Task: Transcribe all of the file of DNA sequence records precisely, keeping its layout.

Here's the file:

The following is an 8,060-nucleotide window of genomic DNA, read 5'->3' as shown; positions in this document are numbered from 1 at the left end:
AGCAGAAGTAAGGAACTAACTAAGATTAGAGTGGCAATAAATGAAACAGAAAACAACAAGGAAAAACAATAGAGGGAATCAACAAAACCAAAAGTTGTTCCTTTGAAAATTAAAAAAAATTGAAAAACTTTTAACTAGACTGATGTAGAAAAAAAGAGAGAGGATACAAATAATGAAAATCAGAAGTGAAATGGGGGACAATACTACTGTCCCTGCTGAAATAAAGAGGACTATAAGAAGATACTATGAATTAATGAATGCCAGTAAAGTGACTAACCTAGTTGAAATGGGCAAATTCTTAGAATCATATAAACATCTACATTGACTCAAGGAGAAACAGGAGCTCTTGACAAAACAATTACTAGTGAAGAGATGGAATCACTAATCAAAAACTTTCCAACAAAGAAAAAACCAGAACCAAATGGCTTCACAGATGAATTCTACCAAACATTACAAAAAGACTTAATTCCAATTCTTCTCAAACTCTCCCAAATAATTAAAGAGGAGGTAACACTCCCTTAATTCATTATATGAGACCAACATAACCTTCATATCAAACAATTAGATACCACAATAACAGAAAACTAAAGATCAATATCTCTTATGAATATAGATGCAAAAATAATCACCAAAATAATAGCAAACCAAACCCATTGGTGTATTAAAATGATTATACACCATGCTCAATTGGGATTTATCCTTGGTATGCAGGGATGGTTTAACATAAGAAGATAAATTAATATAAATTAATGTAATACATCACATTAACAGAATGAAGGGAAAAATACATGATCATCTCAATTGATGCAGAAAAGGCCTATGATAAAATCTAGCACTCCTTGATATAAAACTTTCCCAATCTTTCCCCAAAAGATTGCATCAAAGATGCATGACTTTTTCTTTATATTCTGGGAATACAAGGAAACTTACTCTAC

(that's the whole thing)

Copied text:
The following is an 8,060-nucleotide window of genomic DNA, read 5'->3' as shown; positions in this document are numbered from 1 at the left end:
AGCAGAAGTAAGGAACTAACTAAGATTAGAGTGGCAATAAATGAAACAGAAAACAACAAGGAAAAACAATAGAGGGAATCAACAAAACCAAAAGTTGTTCCTTTGAAAATTAAAAAAAATTGAAAAACTTTTAACTAGACTGATGTAGAAAAAAAGAGAGAGGATACAAATAATGAAAATCAGAAGTGAAATGGGGGACAATACTACTGTCCCTGCTGAAATAAAGAGGACTATAAGAAGATACTATGAATTAATGAATGCCAGTAAAGTGACTAACCTAGTTGAAATGGGCAAATTCTTAGAATCATATAAACATCTACATTGACTCAAGGAGAAACAGGAGCTCTTGACAAAACAATTACTAGTGAAGAGATGGAATCACTAATCAAAAACTTTCCAACAAAGAAAAAACCAGAACCAAATGGCTTCACAGATGAATTCTACCAAACATTACAAAAAGACTTAATTCCAATTCTTCTCAAACTCTCCCAAATAATTAAAGAGGAGGTAACACTCCCTTAATTCATTATATGAGACCAACATAACCTTCATATCAAACAATTAGATACCACAATAACAGAAAACTAAAGATCAATATCTCTTATGAATATAGATGCAAAAATAATCACCAAAATAATAGCAAACCAAACCCATTGGTGTATTAAAATGATTATACACCATGCTCAATTGGGATTTATCCTTGGTATGCAGGGATGGTTTAACATAAGAAGATAAATTAATATAAATTAATGTAATACATCACATTAACAGAATGAAGGGAAAAATACATGATCATCTCAATTGATGCAGAAAAGGCCTATGATAAAATCTAGCACTCCTTGATATAAAACTTTCCCAATCTTTCCCCAAAAGATTGCATCAAAGATGCATGACTTTTTCTTTATATTCTGGGAATACAAGGAAACTTACTCTAC